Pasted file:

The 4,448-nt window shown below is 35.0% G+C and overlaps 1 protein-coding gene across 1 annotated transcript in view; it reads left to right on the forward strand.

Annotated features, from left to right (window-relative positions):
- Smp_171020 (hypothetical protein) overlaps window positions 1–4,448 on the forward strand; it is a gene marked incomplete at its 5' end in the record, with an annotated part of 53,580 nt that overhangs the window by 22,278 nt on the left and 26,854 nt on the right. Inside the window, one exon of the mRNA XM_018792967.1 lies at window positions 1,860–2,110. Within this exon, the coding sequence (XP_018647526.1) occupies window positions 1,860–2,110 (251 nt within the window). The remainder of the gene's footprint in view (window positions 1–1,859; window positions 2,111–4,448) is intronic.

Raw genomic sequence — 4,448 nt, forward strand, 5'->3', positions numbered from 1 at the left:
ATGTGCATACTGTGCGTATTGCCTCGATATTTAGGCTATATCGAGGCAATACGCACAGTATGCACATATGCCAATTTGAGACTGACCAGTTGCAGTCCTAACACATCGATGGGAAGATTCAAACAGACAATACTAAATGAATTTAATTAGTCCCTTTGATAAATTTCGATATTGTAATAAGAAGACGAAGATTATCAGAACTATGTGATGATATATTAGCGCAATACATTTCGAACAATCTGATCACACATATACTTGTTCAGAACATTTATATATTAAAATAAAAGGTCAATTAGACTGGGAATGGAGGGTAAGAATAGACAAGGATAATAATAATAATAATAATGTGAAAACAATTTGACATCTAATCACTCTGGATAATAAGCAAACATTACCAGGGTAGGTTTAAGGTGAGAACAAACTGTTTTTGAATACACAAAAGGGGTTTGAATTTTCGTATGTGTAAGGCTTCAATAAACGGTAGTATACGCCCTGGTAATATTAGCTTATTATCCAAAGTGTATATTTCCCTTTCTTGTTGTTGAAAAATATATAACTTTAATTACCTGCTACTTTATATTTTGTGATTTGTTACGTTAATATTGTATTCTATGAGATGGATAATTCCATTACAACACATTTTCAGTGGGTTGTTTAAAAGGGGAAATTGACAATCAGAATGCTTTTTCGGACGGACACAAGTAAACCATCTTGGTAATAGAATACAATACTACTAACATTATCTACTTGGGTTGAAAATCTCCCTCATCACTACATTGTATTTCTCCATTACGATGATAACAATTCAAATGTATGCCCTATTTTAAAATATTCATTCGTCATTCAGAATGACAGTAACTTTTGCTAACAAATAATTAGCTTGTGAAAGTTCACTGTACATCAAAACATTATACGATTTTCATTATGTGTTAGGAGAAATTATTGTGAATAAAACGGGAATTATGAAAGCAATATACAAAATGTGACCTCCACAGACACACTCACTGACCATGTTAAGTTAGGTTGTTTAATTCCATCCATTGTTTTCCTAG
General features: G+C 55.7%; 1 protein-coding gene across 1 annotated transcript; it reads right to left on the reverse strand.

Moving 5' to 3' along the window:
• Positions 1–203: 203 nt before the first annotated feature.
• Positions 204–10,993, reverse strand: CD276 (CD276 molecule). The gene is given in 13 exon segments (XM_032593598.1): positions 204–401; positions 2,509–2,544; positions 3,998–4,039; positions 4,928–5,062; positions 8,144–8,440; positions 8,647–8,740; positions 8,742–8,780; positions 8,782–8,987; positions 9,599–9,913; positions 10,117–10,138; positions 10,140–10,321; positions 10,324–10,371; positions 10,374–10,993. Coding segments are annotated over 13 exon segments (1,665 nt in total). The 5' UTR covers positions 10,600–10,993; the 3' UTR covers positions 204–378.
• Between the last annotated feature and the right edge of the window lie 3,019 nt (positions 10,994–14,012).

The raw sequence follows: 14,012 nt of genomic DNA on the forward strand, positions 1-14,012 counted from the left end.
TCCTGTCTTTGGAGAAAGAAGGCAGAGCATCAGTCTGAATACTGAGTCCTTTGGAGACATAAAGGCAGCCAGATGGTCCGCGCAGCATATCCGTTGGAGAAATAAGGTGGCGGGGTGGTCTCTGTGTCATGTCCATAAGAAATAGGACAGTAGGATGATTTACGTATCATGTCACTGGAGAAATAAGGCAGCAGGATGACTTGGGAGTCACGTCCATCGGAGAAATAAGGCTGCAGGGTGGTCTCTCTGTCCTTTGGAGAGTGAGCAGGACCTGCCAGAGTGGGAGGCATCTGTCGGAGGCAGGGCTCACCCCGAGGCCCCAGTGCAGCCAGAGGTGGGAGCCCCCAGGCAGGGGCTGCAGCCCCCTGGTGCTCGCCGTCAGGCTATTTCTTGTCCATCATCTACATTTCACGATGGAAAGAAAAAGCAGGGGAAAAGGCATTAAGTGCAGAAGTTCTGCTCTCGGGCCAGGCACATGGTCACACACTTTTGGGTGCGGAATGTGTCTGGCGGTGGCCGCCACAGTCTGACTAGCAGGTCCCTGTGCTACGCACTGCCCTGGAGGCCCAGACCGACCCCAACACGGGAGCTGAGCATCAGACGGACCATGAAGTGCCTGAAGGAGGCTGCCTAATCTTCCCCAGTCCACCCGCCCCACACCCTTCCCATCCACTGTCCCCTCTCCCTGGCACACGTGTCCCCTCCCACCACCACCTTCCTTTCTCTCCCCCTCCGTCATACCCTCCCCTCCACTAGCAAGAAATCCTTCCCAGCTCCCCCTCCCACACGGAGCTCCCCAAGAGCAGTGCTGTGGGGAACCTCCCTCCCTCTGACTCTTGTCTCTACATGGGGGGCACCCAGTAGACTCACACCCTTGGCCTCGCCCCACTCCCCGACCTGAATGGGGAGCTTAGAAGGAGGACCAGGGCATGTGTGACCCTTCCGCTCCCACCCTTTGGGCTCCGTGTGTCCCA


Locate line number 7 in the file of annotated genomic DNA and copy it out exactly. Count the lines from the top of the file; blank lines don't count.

Moving 5' to 3' along the window: